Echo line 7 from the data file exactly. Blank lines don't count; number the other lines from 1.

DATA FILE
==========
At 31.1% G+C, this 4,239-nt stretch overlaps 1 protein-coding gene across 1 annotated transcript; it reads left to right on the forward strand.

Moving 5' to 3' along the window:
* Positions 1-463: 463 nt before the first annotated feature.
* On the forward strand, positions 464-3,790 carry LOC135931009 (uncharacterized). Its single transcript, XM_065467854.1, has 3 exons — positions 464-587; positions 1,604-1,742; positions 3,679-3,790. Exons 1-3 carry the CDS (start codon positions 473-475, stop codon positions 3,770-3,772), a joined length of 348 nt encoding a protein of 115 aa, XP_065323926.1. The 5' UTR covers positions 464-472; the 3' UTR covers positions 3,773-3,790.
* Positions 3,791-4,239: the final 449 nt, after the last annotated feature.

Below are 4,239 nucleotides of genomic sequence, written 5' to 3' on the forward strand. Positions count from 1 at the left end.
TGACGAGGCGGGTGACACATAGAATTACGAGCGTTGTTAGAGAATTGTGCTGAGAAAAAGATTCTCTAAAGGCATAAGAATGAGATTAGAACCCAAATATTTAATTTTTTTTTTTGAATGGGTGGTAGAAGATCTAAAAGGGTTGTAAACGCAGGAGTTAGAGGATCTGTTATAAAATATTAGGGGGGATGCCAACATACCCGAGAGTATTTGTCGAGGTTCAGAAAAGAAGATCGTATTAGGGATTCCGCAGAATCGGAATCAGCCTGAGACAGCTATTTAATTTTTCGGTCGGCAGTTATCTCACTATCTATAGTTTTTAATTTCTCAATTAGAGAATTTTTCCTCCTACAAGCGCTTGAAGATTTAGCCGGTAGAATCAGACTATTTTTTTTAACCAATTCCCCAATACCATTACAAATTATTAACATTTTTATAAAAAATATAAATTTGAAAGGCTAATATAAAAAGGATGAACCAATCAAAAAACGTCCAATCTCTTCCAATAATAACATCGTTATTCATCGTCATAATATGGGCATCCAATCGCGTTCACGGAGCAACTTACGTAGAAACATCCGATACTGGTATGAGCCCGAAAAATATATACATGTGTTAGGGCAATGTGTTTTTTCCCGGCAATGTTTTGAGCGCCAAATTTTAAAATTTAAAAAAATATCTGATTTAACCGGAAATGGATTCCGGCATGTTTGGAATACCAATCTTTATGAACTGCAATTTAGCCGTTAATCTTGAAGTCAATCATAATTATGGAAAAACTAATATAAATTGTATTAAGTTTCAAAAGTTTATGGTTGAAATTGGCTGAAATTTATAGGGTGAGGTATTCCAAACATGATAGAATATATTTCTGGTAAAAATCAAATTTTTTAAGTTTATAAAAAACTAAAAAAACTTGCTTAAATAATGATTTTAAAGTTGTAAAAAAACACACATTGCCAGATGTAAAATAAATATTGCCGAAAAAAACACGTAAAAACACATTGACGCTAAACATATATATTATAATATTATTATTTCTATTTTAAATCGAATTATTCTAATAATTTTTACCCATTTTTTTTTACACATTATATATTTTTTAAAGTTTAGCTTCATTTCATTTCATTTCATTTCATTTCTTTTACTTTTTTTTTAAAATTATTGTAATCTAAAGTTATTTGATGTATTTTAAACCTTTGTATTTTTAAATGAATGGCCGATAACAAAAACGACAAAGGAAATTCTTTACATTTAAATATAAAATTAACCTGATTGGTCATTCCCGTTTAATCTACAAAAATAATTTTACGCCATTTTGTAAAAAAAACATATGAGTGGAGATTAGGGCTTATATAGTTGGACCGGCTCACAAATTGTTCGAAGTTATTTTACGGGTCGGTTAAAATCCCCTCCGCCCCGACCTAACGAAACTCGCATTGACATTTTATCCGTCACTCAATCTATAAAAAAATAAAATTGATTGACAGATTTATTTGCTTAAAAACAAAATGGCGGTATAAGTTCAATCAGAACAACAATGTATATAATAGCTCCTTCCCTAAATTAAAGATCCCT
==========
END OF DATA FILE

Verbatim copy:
TGACGAGGCGGGTGACACATAGAATTACGAGCGTTGTTAGAGAATTGTGCTGAGAAAAAGATTCTCTAAAGGCATAAGAATGAGATTAGAACCCAAATATTTAATTTTTTTTTTTGAATGGGTGGTAGAAGATCTAAAAGGGTTGTAAACGCAGGAGTTAGAGGATCTGTTATAAAATATTAGGGGGGATGCCAACATACCCGAGAGTATTTGTCGAGGTTCAGAAAAGAAGATCGTATTAGGGATTCCGCAGAATCGGAATCAGCCTGAGACAGCTATTTAATTTTTCGGTCGGCAGTTATCTCACTATCTATAGTTTTTAATTTCTCAATTAGAGAATTTTTCCTCCTACAAGCGCTTGAAGATTTAGCCGGTAGAATCAGACTATTTTTTTTAACCAATTCCCCAATACCATTACAAATTATTAACATTTTTATAAAAAATATAAATTTGAAAGGCTAATATAAAAAGGATGAACCAATCAAAAAACGTCCAATCTCTTCCAATAATAACATCGTTATTCATCGTCATAATATGGGCATCCAATCGCGTTCACGGAGCAACTTACGTAGAAACATCCGATACTGGTATGAGCCCGAAAAATATATACATGTGTTAGGGCAATGTGTTTTTTCCCGGCAATGTTTTGAGCGCCAAATTTTAAAATTTAAAAAAATATCTGATTTAACCGGAAATGGATTCCGGCATGTTTGGAATACCAATCTTTATGAACTGCAATTTAGCCGTTAATCTTGAAGTCAATCATAATTATGGAAAAACTAATATAAATTGTATTAAGTTTCAAAAGTTTATGGTTGAAATTGGCTGAAATTTATAGGGTGAGGTATTCCAAACATGATAGAATATATTTCTGGTAAAAATCAAATTTTTTAAGTTTATAAAAAACTAAAAAAACTTGCTTAAATAATGATTTTAAAGTTGTAAAAAAACACACATTGCCAGATGTAAAATAAATATTGCCGAAAAAAACACGTAAAAACACATTGACGCTAAACATATATATTATAATATTATTATTTCTATTTTAAATCGAATTATTCTAATAATTTTTACCCATTTTTTTTTACACATTATATATTTTTTAAAGTTTAGCTTCATTTCATTTCATTTCATTTCATTTCTTTTACTTTTTTTTTAAAATTATTGTAATCTAAAGTTATTTGATGTATTTTAAACCTTTGTATTTTTAAATGAATGGCCGATAACAAAAACGACAAAGGAAATTCTTTACATTTAAATATAAAATTAACCTGATTGGTCATTCCCGTTTAATCTACAAAAATAATTTTACGCCATTTTGTAAAAAAAACATATGAGTGGAGATTAGGGCTTATATAGTTGGACCGGCTCACAAATTGTTCGAAGTTATTTTACGGGTCGGTTAAAATCCCCTCCGCCCCGACCTAACGAAACTCGCATTGACATTTTATCCGTCACTCAATCTATAAAAAAATAAAATTGATTGACAGATTTATTTGCTTAAAAACAAAATGGCGGTATAAGTTCAATCAGAACAACAATGTATATAATAGCTCCTTCCCTAAATTAAAGATCCCT